Are you going broke paying for your kids’ sports?
Back in the day, kids honed their athletic skills at the neighborhood park. Now organized sports teams, camps and clinics have replaced parks and pick-up games. What’s more, the cost of youth athletics, like many consumer products, has dramatically increased.
In addition to team fees, there’s often pressure to buy expensive equipment and to pay for private lessons and pricey camps. Plus, there are extras — such as weekend or out-of-town tournaments, embroidered sweatshirts, team photos, and post-game celebrations — that can strain your pocketbook.
How can you reign in costs?
First, and foremost, evaluate your goals and expectations for an athletic activity and determine what level of play and involvement makes the most sense given your child’s time, talent and interest, and your budget.
Second, keep the following in mind:
· You can always say no to a sport if the cost is too expensive.
§ An intramural team may be a more affordable alternative to a traveling team because intramural teams tend to have fewer practices and games and to rely on volunteer coaches, which helps reduce their cost.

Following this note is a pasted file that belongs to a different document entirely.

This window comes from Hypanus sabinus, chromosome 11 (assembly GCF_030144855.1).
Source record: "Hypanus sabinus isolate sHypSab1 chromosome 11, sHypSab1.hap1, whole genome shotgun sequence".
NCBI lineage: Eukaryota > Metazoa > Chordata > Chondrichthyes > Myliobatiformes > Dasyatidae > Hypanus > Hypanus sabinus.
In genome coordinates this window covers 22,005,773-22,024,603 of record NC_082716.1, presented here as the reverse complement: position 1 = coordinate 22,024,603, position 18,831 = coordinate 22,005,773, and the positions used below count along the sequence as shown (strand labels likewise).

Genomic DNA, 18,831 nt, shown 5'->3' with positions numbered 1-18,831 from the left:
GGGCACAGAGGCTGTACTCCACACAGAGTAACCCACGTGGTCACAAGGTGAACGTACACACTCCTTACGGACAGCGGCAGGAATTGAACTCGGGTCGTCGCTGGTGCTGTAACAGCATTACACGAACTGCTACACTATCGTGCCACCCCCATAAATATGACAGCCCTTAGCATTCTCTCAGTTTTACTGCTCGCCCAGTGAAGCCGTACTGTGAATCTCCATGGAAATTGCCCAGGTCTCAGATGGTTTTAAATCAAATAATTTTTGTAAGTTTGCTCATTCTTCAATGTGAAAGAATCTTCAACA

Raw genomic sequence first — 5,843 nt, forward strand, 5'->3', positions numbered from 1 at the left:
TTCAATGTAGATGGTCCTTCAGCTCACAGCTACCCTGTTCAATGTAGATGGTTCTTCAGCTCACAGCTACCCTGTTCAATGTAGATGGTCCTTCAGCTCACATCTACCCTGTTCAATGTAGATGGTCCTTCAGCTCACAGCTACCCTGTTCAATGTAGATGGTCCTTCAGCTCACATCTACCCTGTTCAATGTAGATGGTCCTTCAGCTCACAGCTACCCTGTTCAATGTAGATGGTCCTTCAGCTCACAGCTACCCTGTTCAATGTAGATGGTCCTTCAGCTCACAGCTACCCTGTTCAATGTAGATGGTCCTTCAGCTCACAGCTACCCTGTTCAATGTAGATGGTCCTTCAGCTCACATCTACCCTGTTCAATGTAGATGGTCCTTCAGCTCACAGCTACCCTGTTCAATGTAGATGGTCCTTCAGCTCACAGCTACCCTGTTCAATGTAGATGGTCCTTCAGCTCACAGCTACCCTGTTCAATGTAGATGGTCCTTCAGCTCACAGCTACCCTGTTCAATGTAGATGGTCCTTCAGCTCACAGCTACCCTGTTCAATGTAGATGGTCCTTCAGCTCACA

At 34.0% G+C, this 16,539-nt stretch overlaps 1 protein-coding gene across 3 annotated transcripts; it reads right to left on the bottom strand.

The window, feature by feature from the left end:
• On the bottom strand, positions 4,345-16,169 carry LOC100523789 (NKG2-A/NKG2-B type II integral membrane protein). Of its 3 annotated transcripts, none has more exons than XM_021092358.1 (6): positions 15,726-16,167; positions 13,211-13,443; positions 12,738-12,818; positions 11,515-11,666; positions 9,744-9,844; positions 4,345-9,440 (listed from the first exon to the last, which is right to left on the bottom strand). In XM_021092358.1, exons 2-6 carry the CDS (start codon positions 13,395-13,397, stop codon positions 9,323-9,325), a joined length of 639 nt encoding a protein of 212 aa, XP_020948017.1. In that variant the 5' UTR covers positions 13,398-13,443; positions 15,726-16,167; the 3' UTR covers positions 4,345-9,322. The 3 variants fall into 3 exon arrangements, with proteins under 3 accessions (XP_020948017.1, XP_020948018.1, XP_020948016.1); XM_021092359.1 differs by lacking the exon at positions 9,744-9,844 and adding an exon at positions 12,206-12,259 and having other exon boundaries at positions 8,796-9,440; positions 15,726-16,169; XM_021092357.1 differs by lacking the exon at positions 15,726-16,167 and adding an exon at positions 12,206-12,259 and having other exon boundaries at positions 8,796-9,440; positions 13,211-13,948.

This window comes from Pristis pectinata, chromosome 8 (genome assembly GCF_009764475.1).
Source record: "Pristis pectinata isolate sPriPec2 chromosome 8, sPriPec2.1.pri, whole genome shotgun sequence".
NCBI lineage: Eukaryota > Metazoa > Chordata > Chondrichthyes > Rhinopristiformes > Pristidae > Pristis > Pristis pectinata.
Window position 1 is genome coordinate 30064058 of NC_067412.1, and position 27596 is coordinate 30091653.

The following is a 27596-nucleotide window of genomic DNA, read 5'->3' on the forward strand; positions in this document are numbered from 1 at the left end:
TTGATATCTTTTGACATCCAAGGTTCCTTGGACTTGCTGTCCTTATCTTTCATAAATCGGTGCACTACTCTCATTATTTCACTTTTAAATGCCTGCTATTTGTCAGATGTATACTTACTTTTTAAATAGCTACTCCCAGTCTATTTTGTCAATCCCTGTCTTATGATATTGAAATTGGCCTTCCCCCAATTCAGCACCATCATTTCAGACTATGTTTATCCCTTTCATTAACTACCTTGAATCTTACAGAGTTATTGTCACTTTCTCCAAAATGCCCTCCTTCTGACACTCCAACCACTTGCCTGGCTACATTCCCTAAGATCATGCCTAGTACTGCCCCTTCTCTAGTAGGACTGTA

§ You can use team meetings as an opportunity to ask important questions, for example, “Do the kids really need new warm-ups every year?” or “Can out-of-town travel be limited to one trip (or none) per season?”
§ You can help get your child’s team involved in fundraising activities — for example, car washes and pancake breakfasts — to help generate revenue and offset costs.
Third, for every dollar you spend on sports today, invest the same dollar amount in a college savings plan for your son or daughter. Since athletic scholarships are few and far between, this will help ensure that your long-term goals of a college education for your child aren’t compromised by your current investment in their athletic development.
Last, but not least, if you’d like help determining what you can afford to put toward your child’s athletic interests, talk to your financial advisor. He or she can help you establish a budget for your children’s extracurricular activities based on your current income and savings goals.
James C. Hanna, CFP®, MBA, Financial Advisor, Certified Financial Planner ™ practitioner. Advisor is licensed/registered to do business with U.S. residents only in the states of Kansas, Missouri, Colorado, Nebraska, Oklahoma, Texas and Indiana.
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